ONE OF THE BIG FOUR CATTLE BOOKS
253. NIMMO, Joseph. Treasury Department. Report on the Internal Commerce of the United States. Washington: GPO, 1885. 562 pp., 5 folded lithograph maps with original color, including the important The Range and Ranch Cattle Area of the United States 1884 (60.7 x 62.5 cm; neat line to neat line). 8vo, original brown cloth, spine gilt-lettered. Spine lettering somewhat faded, light shelf wear, first map reattached with closed tear at text block (no losses), some other maps professionally restored (to correct the typical adhesion due to the type of ink used to print the maps), overall a fine copy, much better than normally found. Desirable provenance, with handwritten ink note by J. Frank Dobie on front free endpaper.
First edition, preferred issue, “the most desirable because of its maps and apparent priority of issue” (Reese, Six Score). Adams, Herd 1674: “Rare.... This edition, beginning with Part 3 (p. 95), is the same as [Herd] 1673 above. This book is held to be among the most important of the ‘big four’ cattle books, and its contents were compiled by experts on the subject.” Campbell, p. 189. Dobie, p. 112. Dykes, Collecting Range Life Literature, p. 16; Western High Spots, p. 27 (“My Ten Most Outstanding Books on the West”). Howes N158: “Contributed to by cattle experts, statistically documented, the unrivalled source for the period.” Cf. Merrill, Aristocrats of the Cow Country, pp. 9, 22 (listing the shorter 200-page version with 4 maps): “Deals with a unique subject, almost forgotten, a proposed cattle trail to connect with the Fort Griffin and Dodge City Trail at Fort Supply, Indian Territory, and proceed thence by a devious route to the Canadian line.... Texas cattlemen...petitioned Congress to permanently set aside from the public domain this fifty-mile wide strip as a National trail.” Rader 2485.
Reese, Six Score 81: “One of the ‘big four’ cattle books; an indispensable source for research in the field. This issue, the ‘Treasury’ issue, is the most desirable because of its maps and apparent priority of issue. The report is ‘The Range and Ranch Catte [sic] Business of the United States,’ with numerous appendices relative to the subject on following pages. It is a unique collection, and should be an early point of reference for anyone interested in this period. It contains more solid facts than any other primary source of the time.” Streeter Sale 2377: “Nimmo’s essay on the range and ranch cattle business of the United States, which comprises Part 3 of his report, is regarded as the best and most comprehensive treatment of the industry made to that time.” Wallace, Arizona History VII:1.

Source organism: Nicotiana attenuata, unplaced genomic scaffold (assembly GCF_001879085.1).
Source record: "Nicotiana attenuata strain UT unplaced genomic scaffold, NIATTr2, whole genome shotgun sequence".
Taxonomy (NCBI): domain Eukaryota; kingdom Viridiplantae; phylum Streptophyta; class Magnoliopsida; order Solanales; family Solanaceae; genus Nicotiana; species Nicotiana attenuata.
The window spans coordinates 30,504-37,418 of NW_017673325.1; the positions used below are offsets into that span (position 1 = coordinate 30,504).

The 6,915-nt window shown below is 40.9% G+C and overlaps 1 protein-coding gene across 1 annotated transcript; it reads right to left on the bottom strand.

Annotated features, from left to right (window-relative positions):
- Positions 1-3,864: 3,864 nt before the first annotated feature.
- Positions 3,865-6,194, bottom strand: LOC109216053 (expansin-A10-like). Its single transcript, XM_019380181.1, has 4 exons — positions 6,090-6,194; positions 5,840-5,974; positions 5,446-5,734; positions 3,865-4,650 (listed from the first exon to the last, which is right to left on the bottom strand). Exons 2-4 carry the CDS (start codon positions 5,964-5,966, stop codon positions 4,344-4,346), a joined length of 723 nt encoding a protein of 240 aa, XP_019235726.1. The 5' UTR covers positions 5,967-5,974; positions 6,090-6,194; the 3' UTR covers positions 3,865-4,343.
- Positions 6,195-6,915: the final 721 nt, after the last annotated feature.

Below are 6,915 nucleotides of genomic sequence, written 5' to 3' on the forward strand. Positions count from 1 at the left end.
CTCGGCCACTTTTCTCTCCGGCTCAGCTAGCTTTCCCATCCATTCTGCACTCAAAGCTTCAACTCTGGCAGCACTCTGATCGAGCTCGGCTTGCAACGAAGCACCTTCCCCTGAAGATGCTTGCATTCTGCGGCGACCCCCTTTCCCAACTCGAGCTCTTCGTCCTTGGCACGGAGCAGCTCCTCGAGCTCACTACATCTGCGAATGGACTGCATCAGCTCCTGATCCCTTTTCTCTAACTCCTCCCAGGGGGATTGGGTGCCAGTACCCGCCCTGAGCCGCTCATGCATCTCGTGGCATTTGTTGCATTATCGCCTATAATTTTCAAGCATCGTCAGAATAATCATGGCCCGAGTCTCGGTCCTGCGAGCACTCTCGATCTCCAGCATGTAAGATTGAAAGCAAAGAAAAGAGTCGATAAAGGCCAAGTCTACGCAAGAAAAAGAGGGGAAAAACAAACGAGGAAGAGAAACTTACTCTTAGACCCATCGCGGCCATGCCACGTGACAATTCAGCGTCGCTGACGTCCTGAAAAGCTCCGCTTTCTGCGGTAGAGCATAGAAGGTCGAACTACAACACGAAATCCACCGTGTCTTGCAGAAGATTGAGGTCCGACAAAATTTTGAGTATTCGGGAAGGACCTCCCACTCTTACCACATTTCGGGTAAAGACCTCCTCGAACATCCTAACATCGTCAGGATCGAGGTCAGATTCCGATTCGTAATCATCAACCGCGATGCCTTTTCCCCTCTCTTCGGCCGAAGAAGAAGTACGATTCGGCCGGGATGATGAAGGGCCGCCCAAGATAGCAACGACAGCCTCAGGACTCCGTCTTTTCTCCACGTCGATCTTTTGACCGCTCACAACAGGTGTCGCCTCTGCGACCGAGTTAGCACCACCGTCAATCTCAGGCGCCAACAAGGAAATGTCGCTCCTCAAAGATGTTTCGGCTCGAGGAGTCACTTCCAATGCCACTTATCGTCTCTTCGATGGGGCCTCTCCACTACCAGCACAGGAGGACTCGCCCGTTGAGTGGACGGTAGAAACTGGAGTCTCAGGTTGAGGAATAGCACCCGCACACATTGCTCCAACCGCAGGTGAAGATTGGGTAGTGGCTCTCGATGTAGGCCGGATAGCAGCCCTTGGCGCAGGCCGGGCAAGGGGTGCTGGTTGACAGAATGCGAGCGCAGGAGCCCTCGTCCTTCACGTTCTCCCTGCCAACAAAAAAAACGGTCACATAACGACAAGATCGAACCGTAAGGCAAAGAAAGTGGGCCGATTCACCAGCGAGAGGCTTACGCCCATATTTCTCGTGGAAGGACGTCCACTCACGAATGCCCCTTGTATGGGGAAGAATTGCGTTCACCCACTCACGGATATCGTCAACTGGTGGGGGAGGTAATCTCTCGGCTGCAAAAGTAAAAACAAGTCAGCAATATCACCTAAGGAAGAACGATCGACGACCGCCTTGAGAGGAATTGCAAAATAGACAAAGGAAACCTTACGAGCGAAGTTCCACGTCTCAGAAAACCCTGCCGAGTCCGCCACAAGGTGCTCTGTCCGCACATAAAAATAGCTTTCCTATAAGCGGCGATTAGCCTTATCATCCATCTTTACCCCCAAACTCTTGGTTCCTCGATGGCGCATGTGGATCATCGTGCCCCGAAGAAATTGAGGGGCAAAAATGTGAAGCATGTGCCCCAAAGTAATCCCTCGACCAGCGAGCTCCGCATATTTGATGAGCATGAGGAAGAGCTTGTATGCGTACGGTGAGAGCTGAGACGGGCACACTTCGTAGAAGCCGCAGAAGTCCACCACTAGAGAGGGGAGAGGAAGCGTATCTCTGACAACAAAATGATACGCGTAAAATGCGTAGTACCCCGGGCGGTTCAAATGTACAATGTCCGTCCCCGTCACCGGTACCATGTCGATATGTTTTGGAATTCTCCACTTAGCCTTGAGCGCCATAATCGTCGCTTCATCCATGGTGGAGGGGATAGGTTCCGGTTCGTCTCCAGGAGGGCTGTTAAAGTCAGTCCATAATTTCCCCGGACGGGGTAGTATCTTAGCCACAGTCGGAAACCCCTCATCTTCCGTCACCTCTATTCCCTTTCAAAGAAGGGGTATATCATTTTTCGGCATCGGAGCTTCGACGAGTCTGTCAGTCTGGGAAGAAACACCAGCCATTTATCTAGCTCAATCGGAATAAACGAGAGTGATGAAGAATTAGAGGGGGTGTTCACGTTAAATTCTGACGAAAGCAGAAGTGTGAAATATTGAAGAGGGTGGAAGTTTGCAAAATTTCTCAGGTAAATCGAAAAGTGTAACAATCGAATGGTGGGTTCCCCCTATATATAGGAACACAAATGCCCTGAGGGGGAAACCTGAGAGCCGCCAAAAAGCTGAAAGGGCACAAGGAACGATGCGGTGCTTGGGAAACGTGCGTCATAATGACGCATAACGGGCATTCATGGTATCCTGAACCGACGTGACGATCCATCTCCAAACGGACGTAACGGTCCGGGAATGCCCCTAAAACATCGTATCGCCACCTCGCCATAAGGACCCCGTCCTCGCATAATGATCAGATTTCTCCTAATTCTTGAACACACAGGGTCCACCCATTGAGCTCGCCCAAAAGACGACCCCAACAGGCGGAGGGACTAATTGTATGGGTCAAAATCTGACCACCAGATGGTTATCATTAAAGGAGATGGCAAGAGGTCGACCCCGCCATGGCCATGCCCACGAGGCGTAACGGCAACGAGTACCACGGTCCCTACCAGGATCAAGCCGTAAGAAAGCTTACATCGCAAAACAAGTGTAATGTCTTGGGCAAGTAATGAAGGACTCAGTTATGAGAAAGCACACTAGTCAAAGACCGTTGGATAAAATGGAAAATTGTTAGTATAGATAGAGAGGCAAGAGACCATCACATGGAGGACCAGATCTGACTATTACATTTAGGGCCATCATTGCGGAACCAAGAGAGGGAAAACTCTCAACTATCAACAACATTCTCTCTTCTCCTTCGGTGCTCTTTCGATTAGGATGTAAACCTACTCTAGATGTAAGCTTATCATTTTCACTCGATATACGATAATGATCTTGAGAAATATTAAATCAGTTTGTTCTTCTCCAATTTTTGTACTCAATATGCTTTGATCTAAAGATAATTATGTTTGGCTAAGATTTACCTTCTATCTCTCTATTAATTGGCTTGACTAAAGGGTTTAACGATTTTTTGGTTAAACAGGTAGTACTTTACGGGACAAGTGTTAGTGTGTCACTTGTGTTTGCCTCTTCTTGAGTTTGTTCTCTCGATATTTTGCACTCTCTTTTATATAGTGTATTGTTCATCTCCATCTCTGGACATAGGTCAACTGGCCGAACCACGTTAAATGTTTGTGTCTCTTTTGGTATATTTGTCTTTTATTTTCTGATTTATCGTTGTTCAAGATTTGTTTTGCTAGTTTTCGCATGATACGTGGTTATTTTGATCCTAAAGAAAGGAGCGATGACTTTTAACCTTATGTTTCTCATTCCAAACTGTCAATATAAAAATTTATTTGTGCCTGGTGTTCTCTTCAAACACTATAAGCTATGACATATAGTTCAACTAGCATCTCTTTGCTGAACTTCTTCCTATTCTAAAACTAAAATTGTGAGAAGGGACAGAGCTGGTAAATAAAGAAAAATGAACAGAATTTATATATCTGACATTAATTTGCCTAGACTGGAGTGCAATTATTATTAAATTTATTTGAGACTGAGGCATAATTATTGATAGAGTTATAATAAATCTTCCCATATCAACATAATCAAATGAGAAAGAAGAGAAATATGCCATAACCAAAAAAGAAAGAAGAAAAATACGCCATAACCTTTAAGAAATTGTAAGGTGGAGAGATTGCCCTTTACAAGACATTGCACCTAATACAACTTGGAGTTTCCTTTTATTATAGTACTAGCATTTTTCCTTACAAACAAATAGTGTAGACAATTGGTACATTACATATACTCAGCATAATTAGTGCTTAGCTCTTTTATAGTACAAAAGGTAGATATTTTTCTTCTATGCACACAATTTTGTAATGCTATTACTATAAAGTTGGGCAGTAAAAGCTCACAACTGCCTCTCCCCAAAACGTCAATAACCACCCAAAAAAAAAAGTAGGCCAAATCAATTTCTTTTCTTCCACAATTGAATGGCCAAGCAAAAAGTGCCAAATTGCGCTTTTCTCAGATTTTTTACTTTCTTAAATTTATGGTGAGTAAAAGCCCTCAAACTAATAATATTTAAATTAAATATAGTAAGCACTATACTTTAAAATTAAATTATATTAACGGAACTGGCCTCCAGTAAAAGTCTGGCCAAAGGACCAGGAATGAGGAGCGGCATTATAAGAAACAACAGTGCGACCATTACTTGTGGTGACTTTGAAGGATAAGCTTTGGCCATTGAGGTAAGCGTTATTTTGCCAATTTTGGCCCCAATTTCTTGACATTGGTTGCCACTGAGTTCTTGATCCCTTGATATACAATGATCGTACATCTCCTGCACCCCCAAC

Nimmo’s report was reprinted several times after its first appearance here. Nimmo was a long-time government employee and statistician who commented on a wide variety of social and public issues; this report is his most famous work, providing minute documentation and investigation at the pivotal point when ranching and cowboys were evolving away from open range ways. In this report, Nimmo estimates the range and cattle ranch area of the U.S. to be 1,365,000 square miles (44% of the total area, excluding Alaska). As the open ranch days began to draw to a close, Nimmo comments here: “The very fact that the range cattle business is most profitably carried on in a large way and that its successful prosecution involves organization and cooperative work, appears to have suggested at an early day the conduct of the business under corporate ownership and management. Accordingly this has been one of the market features of the enterprise from the beginning. Incorporated companies are now extensively engaged in the cattle business from Southern Texas to the northern border line of the United States.” After publishing this definitive study, a year later in an article in Harper’s Monthly (November 1886), Nimmo set out his perceptions of the drift of the cowboy and the cattle industry more dramatically, referring to the original cowboy as “a Texan, armed to the teeth, booted and spurred, long haired, and covered with a broad-brimmed sombrero,” who was of “a class of men whom persons accustomed to the usages of civilized society would characterize as ruffians of the most pronounced type.” He concluded that “a new class of cow-boys has been introduced and developed.... The moral of the entire range and ranch cattle business of the United States now compares favorably with that of other large enterprises.” ($2,500-5,000)
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